AT&T (NYSE:T) Mobility CEO Jeff McElfresh threw some water on the blazing hot postpaid wireless industry at a recent investors conference. He said he expects a slowdown in subscriber additions across the industry next year as it laps significant tailwinds such as stimulus checks.

With fewer net additions on the table, AT&T and its rivals Verizon (NYSE:VZ) and T-Mobile (NASDAQ:TMUS) will have to focus on reducing subscriber churn and increasing average revenue per user (ARPU).

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2021 has been a good year

Through the first nine months of 2021, the big three wireless carriers have seen double the number of postpaid phone net additions compared to the same period of 2020. The group added over 2 million new subscribers in the third quarter alone. 

Beyond the big three carriers, customers also continue to sign up for the cable companies' phone services at a strong rate. Comcast and Charter have added a combined 1.7 million subscribers in 2021 versus 1.5 million in the same period last year.

But analyst Craig Moffett pointed out during T-Mobile's third-quarter earnings call last month that third-quarter subscriber growth was about seven times the population growth of the United States. While customers shifting from prepaid to postpaid, adding more second lines for themselves, or adding kids' lines at earlier ages may account for some growth, that rate is practically unsustainable.

Who can take more than their fair share?

In order to keep growing their wireless businesses in a low-subscriber-growth environment, the carriers will have to win subscribers from one another, more so than in the previous year. One metric to keep an eye on as an investor, then, is subscriber churn. If a carrier isn't losing many subscribers every month, it doesn't have to take as many subscribers away from the competition in order to grow.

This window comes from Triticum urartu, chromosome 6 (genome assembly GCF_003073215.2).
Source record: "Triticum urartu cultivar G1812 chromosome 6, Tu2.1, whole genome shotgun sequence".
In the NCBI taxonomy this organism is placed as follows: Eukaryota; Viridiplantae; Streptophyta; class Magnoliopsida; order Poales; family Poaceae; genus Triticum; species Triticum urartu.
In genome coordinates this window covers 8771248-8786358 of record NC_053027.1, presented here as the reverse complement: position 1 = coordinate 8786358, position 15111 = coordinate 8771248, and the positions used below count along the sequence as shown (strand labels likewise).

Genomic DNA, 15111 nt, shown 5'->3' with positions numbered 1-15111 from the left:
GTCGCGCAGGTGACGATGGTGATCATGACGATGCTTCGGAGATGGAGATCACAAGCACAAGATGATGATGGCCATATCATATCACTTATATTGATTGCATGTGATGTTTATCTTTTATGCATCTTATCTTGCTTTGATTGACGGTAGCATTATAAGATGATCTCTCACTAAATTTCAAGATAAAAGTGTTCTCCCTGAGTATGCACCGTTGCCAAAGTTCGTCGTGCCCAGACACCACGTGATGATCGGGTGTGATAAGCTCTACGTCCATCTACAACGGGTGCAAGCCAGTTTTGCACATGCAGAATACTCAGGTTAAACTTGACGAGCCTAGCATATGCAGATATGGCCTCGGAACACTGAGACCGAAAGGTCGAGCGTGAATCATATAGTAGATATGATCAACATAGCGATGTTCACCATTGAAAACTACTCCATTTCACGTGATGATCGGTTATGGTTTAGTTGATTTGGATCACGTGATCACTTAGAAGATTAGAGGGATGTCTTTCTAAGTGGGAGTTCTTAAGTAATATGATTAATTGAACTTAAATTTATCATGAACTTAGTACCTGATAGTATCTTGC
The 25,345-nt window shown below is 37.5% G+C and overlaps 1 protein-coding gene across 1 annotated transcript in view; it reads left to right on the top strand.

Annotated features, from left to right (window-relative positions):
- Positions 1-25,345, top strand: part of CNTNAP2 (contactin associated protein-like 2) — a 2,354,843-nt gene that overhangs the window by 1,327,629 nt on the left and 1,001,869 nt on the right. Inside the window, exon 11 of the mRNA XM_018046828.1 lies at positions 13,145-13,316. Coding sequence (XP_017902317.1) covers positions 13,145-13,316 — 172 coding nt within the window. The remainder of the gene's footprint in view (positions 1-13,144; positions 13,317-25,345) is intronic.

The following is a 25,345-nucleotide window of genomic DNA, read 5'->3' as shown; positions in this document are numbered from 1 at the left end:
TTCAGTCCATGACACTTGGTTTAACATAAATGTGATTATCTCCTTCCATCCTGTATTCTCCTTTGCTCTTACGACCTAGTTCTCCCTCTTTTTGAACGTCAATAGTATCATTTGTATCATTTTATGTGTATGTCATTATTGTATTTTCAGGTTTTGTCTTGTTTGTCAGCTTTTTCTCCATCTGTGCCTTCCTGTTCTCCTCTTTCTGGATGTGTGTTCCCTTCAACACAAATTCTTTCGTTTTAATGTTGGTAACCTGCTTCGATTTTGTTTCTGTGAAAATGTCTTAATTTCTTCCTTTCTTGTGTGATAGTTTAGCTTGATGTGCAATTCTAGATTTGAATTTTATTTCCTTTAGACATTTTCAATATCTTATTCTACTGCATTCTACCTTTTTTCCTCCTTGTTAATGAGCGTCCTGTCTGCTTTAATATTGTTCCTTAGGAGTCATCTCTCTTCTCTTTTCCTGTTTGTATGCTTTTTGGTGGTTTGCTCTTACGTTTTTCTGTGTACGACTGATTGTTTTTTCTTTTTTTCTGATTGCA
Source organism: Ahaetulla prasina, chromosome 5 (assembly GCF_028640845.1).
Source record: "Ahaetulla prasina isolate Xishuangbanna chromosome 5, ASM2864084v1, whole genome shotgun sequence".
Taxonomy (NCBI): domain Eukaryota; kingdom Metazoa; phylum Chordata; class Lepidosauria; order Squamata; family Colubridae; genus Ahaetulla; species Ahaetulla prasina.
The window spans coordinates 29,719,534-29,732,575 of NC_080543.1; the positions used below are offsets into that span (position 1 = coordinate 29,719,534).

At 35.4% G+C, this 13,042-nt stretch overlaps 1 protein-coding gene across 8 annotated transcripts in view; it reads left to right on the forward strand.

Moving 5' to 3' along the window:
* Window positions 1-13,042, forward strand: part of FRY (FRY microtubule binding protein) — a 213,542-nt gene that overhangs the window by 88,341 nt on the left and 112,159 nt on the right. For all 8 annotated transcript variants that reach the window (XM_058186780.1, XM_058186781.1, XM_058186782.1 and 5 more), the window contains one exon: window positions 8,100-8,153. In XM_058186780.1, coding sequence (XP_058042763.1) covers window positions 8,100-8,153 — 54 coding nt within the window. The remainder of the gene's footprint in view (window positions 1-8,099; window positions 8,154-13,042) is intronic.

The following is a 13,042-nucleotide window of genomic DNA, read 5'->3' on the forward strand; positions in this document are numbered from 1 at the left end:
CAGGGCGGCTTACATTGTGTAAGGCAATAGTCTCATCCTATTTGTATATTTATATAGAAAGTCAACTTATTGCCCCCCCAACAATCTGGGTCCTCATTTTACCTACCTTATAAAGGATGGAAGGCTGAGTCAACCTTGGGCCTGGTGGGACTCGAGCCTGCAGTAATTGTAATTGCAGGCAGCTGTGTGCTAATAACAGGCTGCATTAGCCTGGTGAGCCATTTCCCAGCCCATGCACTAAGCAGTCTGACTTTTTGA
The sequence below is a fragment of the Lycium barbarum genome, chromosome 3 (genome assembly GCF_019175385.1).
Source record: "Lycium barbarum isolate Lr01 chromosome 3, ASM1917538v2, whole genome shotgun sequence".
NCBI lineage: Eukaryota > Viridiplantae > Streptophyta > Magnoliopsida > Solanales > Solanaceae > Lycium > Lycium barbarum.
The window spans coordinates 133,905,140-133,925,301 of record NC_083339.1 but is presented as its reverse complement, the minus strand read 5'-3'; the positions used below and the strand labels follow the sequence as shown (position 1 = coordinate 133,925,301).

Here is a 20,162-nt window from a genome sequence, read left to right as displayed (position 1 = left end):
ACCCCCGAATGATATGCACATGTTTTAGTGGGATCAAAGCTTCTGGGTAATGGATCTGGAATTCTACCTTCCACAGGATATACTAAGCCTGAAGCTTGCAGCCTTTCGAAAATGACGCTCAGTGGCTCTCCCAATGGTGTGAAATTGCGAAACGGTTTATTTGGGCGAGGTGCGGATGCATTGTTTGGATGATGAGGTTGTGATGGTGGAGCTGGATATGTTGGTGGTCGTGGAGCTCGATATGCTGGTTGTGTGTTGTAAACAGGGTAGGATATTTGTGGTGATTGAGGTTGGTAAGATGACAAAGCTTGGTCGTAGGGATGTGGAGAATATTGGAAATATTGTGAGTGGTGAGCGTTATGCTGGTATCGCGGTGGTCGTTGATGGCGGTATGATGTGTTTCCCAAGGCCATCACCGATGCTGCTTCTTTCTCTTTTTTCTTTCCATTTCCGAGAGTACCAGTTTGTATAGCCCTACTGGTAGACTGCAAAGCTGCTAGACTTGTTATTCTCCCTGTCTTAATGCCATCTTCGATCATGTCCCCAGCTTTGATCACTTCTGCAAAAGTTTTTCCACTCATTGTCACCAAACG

To that end, AT&T and T-Mobile have fared better than Verizon at keeping postpaid phone subscriber churn at the low levels seen in 2020. And that's shown up in their net subscriber additions, which handily outpace Verizon's this year.

McElfresh is confident AT&T can maintain its low churn rates in 2022, noting it's providing a higher level of customer service than it's historically done in the past. He monitors the brand's net promoter score to predict churn, and he said it's trending well.

Meanwhile, T-Mobile is working to move legacy Sprint customers over to the T-Mobile network, and it's years ahead of Ma Bell and Big Red on its 5G build-out. As more customers look to move to 5G, T-Mobile stands at a strong advantage.

Verizon is used to offering the best network, and charging a premium price for that higher-quality service. But heading into 2022, it's not worth the premium price it charges. Its network is inferior to AT&T, and its pricing is inferior to the cable companies that also use Verizon's network. That's going to make it difficult for it to hold onto customers.

Growing revenue without subscriber growth

The other lever wireless carriers can pull to keep growing is increasing revenue per account. That's, of course, easier said than done -- and certainly easier said than done while remaining a profitable endeavor.

To that end, T-Mobile has been incentivizing customers to upgrade their plans by limiting some device promotions to its high-end service plan. Half of its new customers are taking the top-tier Magenta MAX plan, according to CEO Mike Sievert. And while T-Mobile is seeing strong momentum in getting retail subscribers to move up to its higher-priced plan, it also expects a large amount of growth from lower ARPU enterprise and government subscribers. Still, management expects a relatively flat ARPU in 2022.

AT&T sees potential growth for its high-end plan as well. McElfresh points out that just 20% of subscribers are on its top-tier plan, so there's a lot of opportunity to upgrade. Likewise, he expects ARPU to remain flat in 2022. 

Verizon has managed to grow its revenue per account in 2021, but its growth rate is more limited. Not only is it facing pricing pressure from the competition, as mentioned, it also says more than 30% of its subscribers are already on its premium plan. Verizon has done a good job of upselling device protection plans, though, increasing revenue per user.

Not everyone can be a winner

2022 is going to be a tough year for wireless carriers. The telecom industry will suffer a hangover from the stellar growth it saw this year, and the competition to win subscribers will put pressure on all three major carriers to drive down prices and increase promotions. Verizon looks poorly positioned, and T-Mobile looks best suited to keep growing. While all the stocks look priced appropriately for their potential growth, T-Mobile's network lead and subscriber growth catalysts add up to make it the most attractive option for investors looking to pick up a telecom stock.

This article represents the opinion of the writer, who may disagree with the “official” recommendation position of a Motley Fool premium advisory service. We’re motley! Questioning an investing thesis -- even one of our own -- helps us all think critically about investing and make decisions that help us become smarter, happier, and richer.